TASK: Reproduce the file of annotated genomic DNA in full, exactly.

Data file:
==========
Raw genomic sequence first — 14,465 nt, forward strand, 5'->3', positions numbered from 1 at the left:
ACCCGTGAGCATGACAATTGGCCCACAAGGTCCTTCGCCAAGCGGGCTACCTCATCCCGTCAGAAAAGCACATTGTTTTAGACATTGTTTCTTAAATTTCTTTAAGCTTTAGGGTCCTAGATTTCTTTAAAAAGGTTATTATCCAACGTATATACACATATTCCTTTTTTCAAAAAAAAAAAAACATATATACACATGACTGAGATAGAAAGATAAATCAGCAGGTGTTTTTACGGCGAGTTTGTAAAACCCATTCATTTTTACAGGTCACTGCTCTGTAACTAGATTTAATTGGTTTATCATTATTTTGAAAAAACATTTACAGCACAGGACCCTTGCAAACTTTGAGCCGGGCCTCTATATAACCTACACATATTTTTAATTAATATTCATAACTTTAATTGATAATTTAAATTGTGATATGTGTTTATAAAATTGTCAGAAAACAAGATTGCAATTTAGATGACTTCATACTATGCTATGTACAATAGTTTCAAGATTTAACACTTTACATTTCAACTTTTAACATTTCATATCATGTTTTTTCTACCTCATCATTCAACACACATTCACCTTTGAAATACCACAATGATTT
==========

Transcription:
Raw genomic sequence first — 14,465 nt, forward strand, 5'->3', positions numbered from 1 at the left:
ACCCGTGAGCATGACAATTGGCCCACAAGGTCCTTCGCCAAGCGGGCTACCTCATCCCGTCAGAAAAGCACATTGTTTTAGACATTGTTTCTTAAATTTCTTTAAGCTTTAGGGTCCTAGATTTCTTTAAAAAGGTTATTATCCAACGTATATACACATATTCCTTTTTTCAAAAAAAAAAAAACATATATACACATGACTGAGATAGAAAGATAAATCAGCAGGTGTTTTTACGGCGAGTTTGTAAAACCCATTCATTTTTACAGGTCACTGCTCTGTAACTAGATTTAATTGGTTTATCATTATTTTGAAAAAACATTTACAGCACAGGACCCTTGCAAACTTTGAGCCGGGCCTCTATATAACCTACACATATTTTTAATTAATATTCATAACTTTAATTGATAATTTAAATTGTGATATGTGTTTATAAAATTGTCAGAAAACAAGATTGCAATTTAGATGACTTCATACTATGCTATGTACAATAGTTTCAAGATTTAACACTTTACATTTCAACTTTTAACATTTCATATCATGTTTTTTCTACCTCATCATTCAACACACATTCACCTTTGAAATACCACAATGATTT